March 16: This article has been corrected to accurately reflect that the Occupational Safety and Health Administration can require employers that have violated the general duty clause to take corrective action. The original version incorrectly stated that OSHA did not require employers to take corrective action or require inspectors to follow-up.
Last December, at about 2 a.m. in the intensive-care unit, Allysha Shin's patient attacked her.
Shin, a neuroscience nurse, was carefully monitoring the patient, a woman in her 20s who'd suffered a hemorrhagic stroke. She'd begun her usual overnight shift accompanied by a sitter, a person who helps supervise or care for high-need patients.
The sitter was called away after two hours to attend to another patient. Later that night, Shin's patient, whose stroke had likely affected her behavior, grew agitated. She twisted in the restraints that bound her wrists, kicked Shin in the face and punched her. Then, she ripped away the restraints.
Shin yelled for help. It took four nurses, a nurse's aide and other staff to wrestle the patient into a chair. In the process, she kicked Shin several more times in the chest and stomach. Shin, who works at Keck Medicine at USC in Los Angeles, took the next two nights off, her body aching from the attack.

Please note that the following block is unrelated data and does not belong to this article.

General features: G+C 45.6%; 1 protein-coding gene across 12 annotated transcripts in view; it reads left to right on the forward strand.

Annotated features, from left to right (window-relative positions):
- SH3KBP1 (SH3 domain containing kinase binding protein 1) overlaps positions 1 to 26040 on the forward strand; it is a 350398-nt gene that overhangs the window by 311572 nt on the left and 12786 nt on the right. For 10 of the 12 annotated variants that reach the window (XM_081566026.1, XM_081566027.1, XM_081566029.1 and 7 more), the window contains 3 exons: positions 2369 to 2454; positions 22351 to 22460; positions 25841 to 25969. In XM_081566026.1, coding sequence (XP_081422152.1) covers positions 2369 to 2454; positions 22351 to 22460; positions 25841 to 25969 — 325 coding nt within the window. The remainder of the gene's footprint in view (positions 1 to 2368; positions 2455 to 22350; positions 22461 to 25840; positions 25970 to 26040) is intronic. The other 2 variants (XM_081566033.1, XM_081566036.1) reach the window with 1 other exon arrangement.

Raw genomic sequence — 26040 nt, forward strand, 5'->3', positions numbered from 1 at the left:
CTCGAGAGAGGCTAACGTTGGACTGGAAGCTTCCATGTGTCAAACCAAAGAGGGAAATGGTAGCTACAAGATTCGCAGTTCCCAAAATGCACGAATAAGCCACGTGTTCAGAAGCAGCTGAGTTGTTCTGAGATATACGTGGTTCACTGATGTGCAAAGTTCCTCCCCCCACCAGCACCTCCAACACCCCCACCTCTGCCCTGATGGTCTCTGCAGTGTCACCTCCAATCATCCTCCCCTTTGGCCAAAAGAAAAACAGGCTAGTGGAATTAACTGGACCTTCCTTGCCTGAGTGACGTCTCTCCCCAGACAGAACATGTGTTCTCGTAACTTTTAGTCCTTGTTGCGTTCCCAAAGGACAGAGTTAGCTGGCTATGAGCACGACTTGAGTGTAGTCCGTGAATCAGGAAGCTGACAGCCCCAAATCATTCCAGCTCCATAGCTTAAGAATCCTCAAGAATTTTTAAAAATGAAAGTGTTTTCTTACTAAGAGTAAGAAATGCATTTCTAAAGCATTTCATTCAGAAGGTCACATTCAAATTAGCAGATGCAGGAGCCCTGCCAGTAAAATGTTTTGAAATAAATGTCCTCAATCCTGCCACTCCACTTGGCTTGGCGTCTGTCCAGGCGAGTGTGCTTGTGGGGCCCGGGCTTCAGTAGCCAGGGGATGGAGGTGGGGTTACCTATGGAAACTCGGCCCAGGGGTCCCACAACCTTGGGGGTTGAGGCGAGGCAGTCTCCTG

In a statement, Anne Sy, Keck's chief nursing officer, acknowledged the incident but said she could not speak to the details. “Keck Medicine of USC takes the safety of our staff and patients very seriously,” Sy said. The medical center encourages all hospital staff to speak up when violence does occur, she added.
Violence in healthcare settings has risen steadily in recent years. That has taken a growing financial and human toll on the nation's 15 million healthcare workers and on its hospitals and long-term care centers, and has prompted executives, providers and policymakers to take action in myriad ways.
Hospitals have debuted technologies and launched awareness campaigns. States have proposed laws requiring workplaces, including in healthcare, to establish anti-violence protocols. Unions have pushed for minimum nurse-to-patient ratios.
The violence is due to a confluence of factors that defy easy solutions. In healthcare settings, nurses, aides and other caregivers are often shouted at, hit, kicked, beaten and shoved. The majority of the time, patients mete out the abuse—sometimes intentionally, sometimes not. In other cases, it comes from visitors or other staff. In one notorious incident, in 2015, the son of a former patient shot and killed a cardiovascular surgeon at Brigham and Women's Hospital in Boston.
Such violence not only poses a threat to people—nurses, physicians, healthcare staff, patients and visitors—but it also drives up costs and undermines both the quality of care and patient outcomes. Yet fashioning an effective response to the violence that routinely occurs in clinics, hospitals, nursing homes and other medical facilities has long frustrated providers and their advocates.
“We've been working on this for decades,” said Bonnie Castillo, a registered nurse and director of health and safety for the California Nurses Association-National Nurses United. “You can't predict exactly when they're going to happen, but you know that they are going to happen.”